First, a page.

San Pedro de Casta: The Village in the Andes Mountains
When people hear that I travelled to Peru, I always get asked: “So, did you go to Machu Picchu?”
Honestly, the more touristy something is, the more I don’t feel inclined to do it — even though I’m sure it deserves all the hype it gets for being a must-see wonder of the world!
Still, I knew I needed some kind of adventure in nature during my visit to Peru. And so, I decided to explore Marcahuasi, an ancient “Stone Forest” hidden high up in the Andes Mountains.
Trying to find my way to this place from Lima alone would be a feat.
The Journey to San Pedro de Casta
It was April 2016, and I had just spent a few days in Miraflores, Peru. It was now the morning of the long day of travel I had ahead of me. To begin my journey, I was to meet Arturo in Central Lima at 5:30 am.
Arturo was a guide I had befriended on a free walking tour I had joined in Miraflores. Arturo’s face had lit up when he found out I was heading to Marcahuasi. He had been there a few times before and loved it.
Although he couldn’t join me for the fun, he did insist that he accompany me from Central Lima to the town of Chosica.
From Chosica, I’d have to change over to a second bus heading to San Pedro de Casta, the village from where I’d do the hike up to Marcahuasi.
That early morning, Arturo and I met outside Parque de la Exposición in Central Lima, where we hopped on the bus to Chosica.
After a two-hour, bumpy, nauseating ride, we emerged in the little town. The streets were starting to bustle with the morning’s activities.
After asking a street vendor for directions, we walked along Jiron Libertad and found the stop for the bus to San Pedro de Casta, just outside a little restaurant.
The bus wouldn’t be leaving for another hour, so we waited inside the restaurant and had a much-needed coffee and breakfast.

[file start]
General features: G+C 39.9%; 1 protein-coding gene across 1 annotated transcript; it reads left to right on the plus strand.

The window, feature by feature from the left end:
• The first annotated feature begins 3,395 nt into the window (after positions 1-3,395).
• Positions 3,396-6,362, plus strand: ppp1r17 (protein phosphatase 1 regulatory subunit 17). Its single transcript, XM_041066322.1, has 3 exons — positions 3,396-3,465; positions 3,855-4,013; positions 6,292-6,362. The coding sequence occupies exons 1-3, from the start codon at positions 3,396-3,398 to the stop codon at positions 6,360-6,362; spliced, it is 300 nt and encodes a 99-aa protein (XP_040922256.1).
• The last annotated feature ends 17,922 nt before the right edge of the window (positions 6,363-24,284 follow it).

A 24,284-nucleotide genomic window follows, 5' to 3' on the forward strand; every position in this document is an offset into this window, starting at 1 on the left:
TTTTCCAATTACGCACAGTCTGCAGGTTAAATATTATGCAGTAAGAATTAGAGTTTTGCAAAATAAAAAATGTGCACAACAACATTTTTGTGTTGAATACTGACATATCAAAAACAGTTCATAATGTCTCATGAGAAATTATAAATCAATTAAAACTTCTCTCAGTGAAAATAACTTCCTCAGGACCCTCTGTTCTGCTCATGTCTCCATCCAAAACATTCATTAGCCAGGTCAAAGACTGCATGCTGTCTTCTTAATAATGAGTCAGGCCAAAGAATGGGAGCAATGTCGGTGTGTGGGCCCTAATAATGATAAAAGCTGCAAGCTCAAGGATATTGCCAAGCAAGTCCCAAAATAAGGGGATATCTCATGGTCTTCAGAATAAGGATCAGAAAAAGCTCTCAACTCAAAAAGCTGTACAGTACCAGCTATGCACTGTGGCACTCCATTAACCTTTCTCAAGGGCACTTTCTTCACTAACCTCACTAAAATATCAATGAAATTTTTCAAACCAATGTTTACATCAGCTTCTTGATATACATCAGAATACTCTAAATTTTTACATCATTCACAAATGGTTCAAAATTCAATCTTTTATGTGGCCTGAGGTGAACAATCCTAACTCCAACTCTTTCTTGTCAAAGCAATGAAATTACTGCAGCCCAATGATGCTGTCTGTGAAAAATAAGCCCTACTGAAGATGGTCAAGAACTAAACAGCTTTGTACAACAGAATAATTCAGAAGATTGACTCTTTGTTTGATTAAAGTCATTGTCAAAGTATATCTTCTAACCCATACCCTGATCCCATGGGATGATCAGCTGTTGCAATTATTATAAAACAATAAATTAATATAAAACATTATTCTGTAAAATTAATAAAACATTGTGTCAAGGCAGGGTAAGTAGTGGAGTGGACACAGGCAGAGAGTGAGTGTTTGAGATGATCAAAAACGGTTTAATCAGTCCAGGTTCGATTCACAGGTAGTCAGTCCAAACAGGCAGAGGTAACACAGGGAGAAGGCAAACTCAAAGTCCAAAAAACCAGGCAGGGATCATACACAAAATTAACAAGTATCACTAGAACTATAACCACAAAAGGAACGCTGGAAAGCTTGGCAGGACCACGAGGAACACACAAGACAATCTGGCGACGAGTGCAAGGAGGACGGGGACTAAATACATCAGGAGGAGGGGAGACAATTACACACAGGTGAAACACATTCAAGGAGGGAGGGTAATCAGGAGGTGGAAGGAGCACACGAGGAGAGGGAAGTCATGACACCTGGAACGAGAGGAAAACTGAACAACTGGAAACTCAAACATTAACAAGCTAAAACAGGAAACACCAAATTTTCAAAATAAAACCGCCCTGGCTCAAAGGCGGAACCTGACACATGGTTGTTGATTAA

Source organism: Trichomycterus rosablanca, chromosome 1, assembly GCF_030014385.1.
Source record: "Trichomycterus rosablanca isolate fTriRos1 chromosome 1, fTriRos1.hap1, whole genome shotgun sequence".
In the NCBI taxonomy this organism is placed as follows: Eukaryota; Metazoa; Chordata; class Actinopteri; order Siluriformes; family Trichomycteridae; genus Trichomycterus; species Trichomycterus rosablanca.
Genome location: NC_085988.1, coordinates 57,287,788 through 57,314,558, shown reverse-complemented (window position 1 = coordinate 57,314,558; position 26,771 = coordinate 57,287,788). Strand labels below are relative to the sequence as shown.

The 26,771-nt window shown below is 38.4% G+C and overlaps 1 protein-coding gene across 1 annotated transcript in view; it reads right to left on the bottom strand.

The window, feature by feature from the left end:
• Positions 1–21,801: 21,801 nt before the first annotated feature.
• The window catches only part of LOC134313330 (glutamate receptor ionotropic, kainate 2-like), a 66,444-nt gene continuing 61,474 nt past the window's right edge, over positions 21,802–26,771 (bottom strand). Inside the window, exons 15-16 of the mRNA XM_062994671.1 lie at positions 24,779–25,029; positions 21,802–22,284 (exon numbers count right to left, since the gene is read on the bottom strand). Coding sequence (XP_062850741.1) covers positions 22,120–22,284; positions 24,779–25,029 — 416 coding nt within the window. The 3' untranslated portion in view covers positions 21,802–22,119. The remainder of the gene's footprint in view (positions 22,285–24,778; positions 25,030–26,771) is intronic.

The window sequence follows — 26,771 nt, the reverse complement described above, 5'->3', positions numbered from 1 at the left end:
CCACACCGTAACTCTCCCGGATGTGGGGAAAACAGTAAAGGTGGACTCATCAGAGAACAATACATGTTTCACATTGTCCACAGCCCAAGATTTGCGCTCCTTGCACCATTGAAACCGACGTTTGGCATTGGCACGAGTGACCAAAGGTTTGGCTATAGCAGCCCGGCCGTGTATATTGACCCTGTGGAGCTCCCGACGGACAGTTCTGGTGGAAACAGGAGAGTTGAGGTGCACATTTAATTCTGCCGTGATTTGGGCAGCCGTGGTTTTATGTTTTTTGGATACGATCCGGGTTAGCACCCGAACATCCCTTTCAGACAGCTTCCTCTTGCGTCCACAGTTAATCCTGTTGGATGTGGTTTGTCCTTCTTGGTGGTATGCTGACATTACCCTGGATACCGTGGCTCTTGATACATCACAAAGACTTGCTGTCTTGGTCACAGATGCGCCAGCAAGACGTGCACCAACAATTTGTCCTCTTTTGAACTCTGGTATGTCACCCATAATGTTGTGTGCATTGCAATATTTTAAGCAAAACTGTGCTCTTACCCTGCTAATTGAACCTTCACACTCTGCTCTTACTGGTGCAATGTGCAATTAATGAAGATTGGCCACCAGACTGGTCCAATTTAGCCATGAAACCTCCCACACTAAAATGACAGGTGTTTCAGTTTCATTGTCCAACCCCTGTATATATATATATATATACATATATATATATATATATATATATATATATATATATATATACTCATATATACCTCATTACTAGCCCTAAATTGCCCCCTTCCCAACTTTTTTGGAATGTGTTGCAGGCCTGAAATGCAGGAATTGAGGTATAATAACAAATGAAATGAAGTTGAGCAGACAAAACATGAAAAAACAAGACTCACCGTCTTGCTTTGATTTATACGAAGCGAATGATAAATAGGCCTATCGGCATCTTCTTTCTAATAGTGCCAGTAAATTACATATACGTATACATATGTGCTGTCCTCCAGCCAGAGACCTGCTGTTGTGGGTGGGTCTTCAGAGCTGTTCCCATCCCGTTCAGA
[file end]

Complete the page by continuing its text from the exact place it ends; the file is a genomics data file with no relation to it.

Commuters were already putting their bags on the bus seats to save their spots. There was also an entire marching band stuffing their musical instruments inside the bus.
Arturo found out that the band was travelling up to San Pedro de Casta to play in the village’s anniversary celebrations. What timing!
Given that many of the seats were already taken up, Arturo asked if I wanted to sit in the empty seat next to the driver. I had read all about the hair-raising bus ride that would wind through the narrow mountain roads to San Pedro de Casta.
It might be one hell of a journey, but I decided that this was a once in a lifetime chance to experience it all with a front row seat! (There’s my pack at the front.)
It was 8:30 am and time to say goodbye to my friend, Arturo. I was incredibly touched that he had woken up so early to make sure I got here safely.
We hugged and I promised to get in touch upon my return, so he could hear all about my adventure in the mountains.
Ten minutes later, the bus had made its way out of the busier part of town. As we drove alongside a river, I took one of my altitude sickness pills, giving it time to work before we got up into higher territory.
My first views of the grand mountains were simply mesmerizing.
The ride to San Pedro de Casta was thrilling. We just kept reaching higher and higher into the Andes mountains, leaving behind the rest of the world.
Yes, the roads were winding and narrow. Yes, we were basically driving alongside a sheer cliff with no guardrails to protect us from plummeting to our demise.
But with our experienced driver who probably drove this crazy route every day, I felt completely safe. Plus, I was way too excited and awestruck by the breathtaking views of the majestic mountains and valleys to feel afraid.
I was clearly the only foreigner on the bus. Everyone else looked like they had done this a million times already.
Every so often, someone would get off in seemingly the middle of nowhere, presumably to go home. And every so often, the bus would pick up someone standing in a random spot by the mountain road.